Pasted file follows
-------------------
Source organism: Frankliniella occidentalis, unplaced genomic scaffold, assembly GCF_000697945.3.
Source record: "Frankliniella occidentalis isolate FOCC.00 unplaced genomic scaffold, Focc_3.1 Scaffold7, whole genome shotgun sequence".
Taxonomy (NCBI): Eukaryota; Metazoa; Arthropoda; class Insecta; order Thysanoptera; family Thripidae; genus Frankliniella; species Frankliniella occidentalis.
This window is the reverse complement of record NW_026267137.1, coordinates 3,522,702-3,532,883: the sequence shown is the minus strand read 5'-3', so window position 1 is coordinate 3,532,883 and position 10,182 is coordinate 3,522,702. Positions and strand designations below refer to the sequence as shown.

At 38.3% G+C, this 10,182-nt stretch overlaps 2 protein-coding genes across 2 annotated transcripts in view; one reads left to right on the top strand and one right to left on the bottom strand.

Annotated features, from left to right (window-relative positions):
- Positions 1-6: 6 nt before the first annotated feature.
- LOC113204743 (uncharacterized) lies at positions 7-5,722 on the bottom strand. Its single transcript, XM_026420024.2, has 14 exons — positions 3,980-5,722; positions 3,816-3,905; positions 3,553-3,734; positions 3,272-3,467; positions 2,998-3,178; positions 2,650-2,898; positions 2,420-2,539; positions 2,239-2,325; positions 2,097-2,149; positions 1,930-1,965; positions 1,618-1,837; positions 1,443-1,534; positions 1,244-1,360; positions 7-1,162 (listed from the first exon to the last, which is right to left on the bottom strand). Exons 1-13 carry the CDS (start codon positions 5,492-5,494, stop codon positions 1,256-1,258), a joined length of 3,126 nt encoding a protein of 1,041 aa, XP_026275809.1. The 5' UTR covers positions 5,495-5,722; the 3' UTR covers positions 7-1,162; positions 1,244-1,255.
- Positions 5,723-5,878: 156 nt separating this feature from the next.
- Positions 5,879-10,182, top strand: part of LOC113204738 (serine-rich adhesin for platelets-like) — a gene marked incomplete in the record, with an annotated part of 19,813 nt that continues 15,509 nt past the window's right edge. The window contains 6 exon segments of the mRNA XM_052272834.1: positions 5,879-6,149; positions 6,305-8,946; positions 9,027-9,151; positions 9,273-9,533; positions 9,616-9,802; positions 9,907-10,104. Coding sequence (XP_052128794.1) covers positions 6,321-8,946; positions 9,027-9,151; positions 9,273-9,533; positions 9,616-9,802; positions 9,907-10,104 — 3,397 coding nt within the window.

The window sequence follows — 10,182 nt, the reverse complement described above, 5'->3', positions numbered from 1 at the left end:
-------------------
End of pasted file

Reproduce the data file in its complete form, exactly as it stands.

Source organism: Frankliniella occidentalis, unplaced genomic scaffold, assembly GCF_000697945.3.
Source record: "Frankliniella occidentalis isolate FOCC.00 unplaced genomic scaffold, Focc_3.1 Scaffold7, whole genome shotgun sequence".
Taxonomy (NCBI): Eukaryota; Metazoa; Arthropoda; class Insecta; order Thysanoptera; family Thripidae; genus Frankliniella; species Frankliniella occidentalis.
This window is the reverse complement of record NW_026267137.1, coordinates 3,522,702-3,532,883: the sequence shown is the minus strand read 5'-3', so window position 1 is coordinate 3,532,883 and position 10,182 is coordinate 3,522,702. Positions and strand designations below refer to the sequence as shown.

At 38.3% G+C, this 10,182-nt stretch overlaps 2 protein-coding genes across 2 annotated transcripts in view; one reads left to right on the top strand and one right to left on the bottom strand.

Annotated features, from left to right (window-relative positions):
- Positions 1-6: 6 nt before the first annotated feature.
- LOC113204743 (uncharacterized) lies at positions 7-5,722 on the bottom strand. Its single transcript, XM_026420024.2, has 14 exons — positions 3,980-5,722; positions 3,816-3,905; positions 3,553-3,734; positions 3,272-3,467; positions 2,998-3,178; positions 2,650-2,898; positions 2,420-2,539; positions 2,239-2,325; positions 2,097-2,149; positions 1,930-1,965; positions 1,618-1,837; positions 1,443-1,534; positions 1,244-1,360; positions 7-1,162 (listed from the first exon to the last, which is right to left on the bottom strand). Exons 1-13 carry the CDS (start codon positions 5,492-5,494, stop codon positions 1,256-1,258), a joined length of 3,126 nt encoding a protein of 1,041 aa, XP_026275809.1. The 5' UTR covers positions 5,495-5,722; the 3' UTR covers positions 7-1,162; positions 1,244-1,255.
- Positions 5,723-5,878: 156 nt separating this feature from the next.
- Positions 5,879-10,182, top strand: part of LOC113204738 (serine-rich adhesin for platelets-like) — a gene marked incomplete in the record, with an annotated part of 19,813 nt that continues 15,509 nt past the window's right edge. The window contains 6 exon segments of the mRNA XM_052272834.1: positions 5,879-6,149; positions 6,305-8,946; positions 9,027-9,151; positions 9,273-9,533; positions 9,616-9,802; positions 9,907-10,104. Coding sequence (XP_052128794.1) covers positions 6,321-8,946; positions 9,027-9,151; positions 9,273-9,533; positions 9,616-9,802; positions 9,907-10,104 — 3,397 coding nt within the window.

The window sequence follows — 10,182 nt, the reverse complement described above, 5'->3', positions numbered from 1 at the left end: